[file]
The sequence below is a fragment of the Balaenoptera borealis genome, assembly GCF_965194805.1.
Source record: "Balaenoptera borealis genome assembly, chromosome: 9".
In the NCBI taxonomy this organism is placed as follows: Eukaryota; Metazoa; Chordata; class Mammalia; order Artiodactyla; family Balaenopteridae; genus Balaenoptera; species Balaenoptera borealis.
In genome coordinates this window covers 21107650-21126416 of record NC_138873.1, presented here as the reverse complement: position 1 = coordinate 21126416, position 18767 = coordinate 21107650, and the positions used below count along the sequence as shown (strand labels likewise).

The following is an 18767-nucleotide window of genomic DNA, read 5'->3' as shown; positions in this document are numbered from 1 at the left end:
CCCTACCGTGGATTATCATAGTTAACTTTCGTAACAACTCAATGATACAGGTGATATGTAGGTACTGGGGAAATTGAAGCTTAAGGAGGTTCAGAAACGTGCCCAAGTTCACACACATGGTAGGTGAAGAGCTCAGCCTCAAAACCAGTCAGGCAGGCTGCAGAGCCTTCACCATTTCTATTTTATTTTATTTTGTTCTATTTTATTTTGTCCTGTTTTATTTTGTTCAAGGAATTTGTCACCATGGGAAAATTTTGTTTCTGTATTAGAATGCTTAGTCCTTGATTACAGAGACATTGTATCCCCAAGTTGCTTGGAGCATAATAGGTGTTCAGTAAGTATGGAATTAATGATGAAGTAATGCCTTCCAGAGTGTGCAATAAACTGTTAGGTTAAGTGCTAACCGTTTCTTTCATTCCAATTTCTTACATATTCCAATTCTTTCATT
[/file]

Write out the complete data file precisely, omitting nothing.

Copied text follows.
The sequence below is a fragment of the Balaenoptera borealis genome, assembly GCF_965194805.1.
Source record: "Balaenoptera borealis genome assembly, chromosome: 9".
In the NCBI taxonomy this organism is placed as follows: Eukaryota; Metazoa; Chordata; class Mammalia; order Artiodactyla; family Balaenopteridae; genus Balaenoptera; species Balaenoptera borealis.
In genome coordinates this window covers 21107650-21126416 of record NC_138873.1, presented here as the reverse complement: position 1 = coordinate 21126416, position 18767 = coordinate 21107650, and the positions used below count along the sequence as shown (strand labels likewise).

The following is an 18767-nucleotide window of genomic DNA, read 5'->3' as shown; positions in this document are numbered from 1 at the left end:
CCCTACCGTGGATTATCATAGTTAACTTTCGTAACAACTCAATGATACAGGTGATATGTAGGTACTGGGGAAATTGAAGCTTAAGGAGGTTCAGAAACGTGCCCAAGTTCACACACATGGTAGGTGAAGAGCTCAGCCTCAAAACCAGTCAGGCAGGCTGCAGAGCCTTCACCATTTCTATTTTATTTTATTTTGTTCTATTTTATTTTGTCCTGTTTTATTTTGTTCAAGGAATTTGTCACCATGGGAAAATTTTGTTTCTGTATTAGAATGCTTAGTCCTTGATTACAGAGACATTGTATCCCCAAGTTGCTTGGAGCATAATAGGTGTTCAGTAAGTATGGAATTAATGATGAAGTAATGCCTTCCAGAGTGTGCAATAAACTGTTAGGTTAAGTGCTAACCGTTTCTTTCATTCCAATTTCTTACATATTCCAATTCTTTCATT